When we had kids, my parenting came under attack. When we decided to homeschool, the attacks really increased. I wanted them to see all the neat things about my kids, but instead it seems like they only focused on the negative.
It took many years to resolve the situation. One of the things that we eventually had to do was to limit our contact with them in a certain way. We made that decision together, my husband and myself, and we implemented it with as much calmness and kindness as we could.
I also had to do some work. I had to realize that I couldn't be dependent on them liking me. I would tell myself over and over again that life is long. I'm gonna know these people for a long time. And I figured that eventually they would see me for who I am. I'm not perfect, but I'm a basically kind, decent person. I'm a good wife to their son, and a good mother to their grandchildren. I had to really let go and trust that the truth would out eventually.
I'm sure you know this at some level, but it would be a great mistake to deliver your child up to their judgment by identifying him as gifted in front of them. They'll find a way to refute what you say, and will probably even put him down in the process. Right now, they believe what they believe. Their beliefs are probably pretty impervious to input from you.
On the bright side, I do think that these situations generally tend to improve with time. If you can find a way to stay in relationship with them without sacrificing yourself too badly, over time, they will see how bright your son is. You won't have to convince them that he is gifted when he's winning academic competitions, or becomes a spelling bee champ! Over time, unless they're truly awful people, they won't be able to help seeing the value of your husband's career, and how admirable it is that he managed to recover from addiction.
This was not the issue I expected.
I wanted my son not to be identified as gifted, because I saw it as something affected me negatively. Being told I was smart or good at things was an obstacle for me trying more difficult things. I also expected to master certain kinds of knowledge or skills right away, and I think that still hurts my development as a person in adulthood. I do brag about him a lot and I think that's also a problem.
But this is not your issue. Your issue is that you have people in your life who are making you worry that you won't be a good mom, or that you and your husband won't be good parents.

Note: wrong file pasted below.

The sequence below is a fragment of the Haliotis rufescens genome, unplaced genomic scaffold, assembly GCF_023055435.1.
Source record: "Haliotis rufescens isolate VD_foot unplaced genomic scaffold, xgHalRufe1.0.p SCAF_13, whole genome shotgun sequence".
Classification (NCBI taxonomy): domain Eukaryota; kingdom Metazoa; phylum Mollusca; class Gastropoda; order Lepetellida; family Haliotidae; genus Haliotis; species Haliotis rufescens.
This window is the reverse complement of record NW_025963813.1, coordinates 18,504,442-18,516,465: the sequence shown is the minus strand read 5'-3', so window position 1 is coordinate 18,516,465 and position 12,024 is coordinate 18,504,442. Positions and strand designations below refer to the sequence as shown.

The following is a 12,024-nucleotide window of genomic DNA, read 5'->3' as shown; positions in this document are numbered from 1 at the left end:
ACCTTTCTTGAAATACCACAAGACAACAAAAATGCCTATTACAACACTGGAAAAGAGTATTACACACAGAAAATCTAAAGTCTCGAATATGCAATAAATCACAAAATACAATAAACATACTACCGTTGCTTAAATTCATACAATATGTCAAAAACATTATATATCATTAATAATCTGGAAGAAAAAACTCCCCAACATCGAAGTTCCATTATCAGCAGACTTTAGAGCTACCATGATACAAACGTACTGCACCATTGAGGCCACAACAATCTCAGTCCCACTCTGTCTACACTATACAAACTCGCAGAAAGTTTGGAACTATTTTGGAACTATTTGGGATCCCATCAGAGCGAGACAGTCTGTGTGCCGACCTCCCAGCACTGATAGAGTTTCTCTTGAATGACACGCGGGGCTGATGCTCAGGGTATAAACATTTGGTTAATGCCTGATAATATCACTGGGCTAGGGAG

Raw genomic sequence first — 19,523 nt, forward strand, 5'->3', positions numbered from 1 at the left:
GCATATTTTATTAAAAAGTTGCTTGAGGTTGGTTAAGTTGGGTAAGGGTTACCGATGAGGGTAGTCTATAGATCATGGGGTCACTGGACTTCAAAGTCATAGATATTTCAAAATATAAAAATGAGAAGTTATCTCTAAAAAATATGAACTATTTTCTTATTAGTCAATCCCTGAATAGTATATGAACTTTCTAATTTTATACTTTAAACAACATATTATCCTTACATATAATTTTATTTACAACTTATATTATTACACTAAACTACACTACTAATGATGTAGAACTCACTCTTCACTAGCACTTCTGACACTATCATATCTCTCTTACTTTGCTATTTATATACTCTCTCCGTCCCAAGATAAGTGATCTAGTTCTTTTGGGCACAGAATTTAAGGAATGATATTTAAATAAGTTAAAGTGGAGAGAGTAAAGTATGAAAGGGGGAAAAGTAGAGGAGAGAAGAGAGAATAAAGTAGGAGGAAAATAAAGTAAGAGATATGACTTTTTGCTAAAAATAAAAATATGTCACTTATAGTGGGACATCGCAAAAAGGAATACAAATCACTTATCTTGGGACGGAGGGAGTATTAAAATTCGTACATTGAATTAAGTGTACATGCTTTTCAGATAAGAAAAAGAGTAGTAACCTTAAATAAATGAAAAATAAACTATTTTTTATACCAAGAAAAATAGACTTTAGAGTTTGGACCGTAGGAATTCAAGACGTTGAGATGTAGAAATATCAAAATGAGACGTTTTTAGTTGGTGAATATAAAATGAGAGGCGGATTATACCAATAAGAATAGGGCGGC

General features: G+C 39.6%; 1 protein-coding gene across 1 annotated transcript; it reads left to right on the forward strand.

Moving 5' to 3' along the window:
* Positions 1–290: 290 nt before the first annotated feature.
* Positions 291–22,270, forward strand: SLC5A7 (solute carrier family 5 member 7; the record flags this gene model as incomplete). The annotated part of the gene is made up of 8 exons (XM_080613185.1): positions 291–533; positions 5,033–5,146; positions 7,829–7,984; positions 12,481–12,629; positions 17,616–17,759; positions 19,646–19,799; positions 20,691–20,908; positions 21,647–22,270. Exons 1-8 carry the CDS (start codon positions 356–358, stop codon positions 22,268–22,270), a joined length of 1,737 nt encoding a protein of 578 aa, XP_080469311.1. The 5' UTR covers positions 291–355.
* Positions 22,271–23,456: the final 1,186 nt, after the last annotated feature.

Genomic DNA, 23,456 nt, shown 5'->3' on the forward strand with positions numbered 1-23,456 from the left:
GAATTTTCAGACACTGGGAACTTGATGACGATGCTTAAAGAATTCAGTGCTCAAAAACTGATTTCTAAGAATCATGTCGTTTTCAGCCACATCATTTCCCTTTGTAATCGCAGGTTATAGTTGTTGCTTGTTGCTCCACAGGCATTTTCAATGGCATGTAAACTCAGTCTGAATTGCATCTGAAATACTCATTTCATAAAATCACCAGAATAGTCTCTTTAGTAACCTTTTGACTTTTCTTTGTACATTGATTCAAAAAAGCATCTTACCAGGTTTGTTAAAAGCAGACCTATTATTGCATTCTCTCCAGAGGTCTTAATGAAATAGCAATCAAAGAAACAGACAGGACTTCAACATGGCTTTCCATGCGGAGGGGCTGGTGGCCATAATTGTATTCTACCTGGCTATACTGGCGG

This is a job for friendships. You need to pick new family--other parents who want to hear all the fun cute things your son is doing, who will see how great you are at this. You are the perfect people to help this little guy realize his potential. Mental illness that you treat and addiction that you overcome are helpful pieces of your history that can make you better at parenting than the average couple of parents.
I'm not saying you should dump these relatives. I just think you can find more support for your joy in your child elsewhere, gifted label on or off.
Divorced mom of one awesome boy born 2-3-2003.
But, anyway, thank you. I will remind myself that time will help and also that I need to focus on other relationships. We are starting to make more friends and I am thankful for my family even though they are far away.
Use the filters on FB--some of your old friends from the alternative school will like hearing stories about you as a mom. (That has been my experience of my not-alternative public school classmates!) I definitely hear you about the asynchronous learning and the stressing out! I think that's why there's a forum here, because of the stressing out part. There's not a crying need for a forum to get advice about how fun and cool your kids are--there's a need for a forum to get advice about what to do when educational options don't fit, or when you need to enrich in a curricular area that wasn't part of your own strengths and interests growing up. (And also for when people don't believe your stories about your kids, but mine isn't one like that. I don't think.)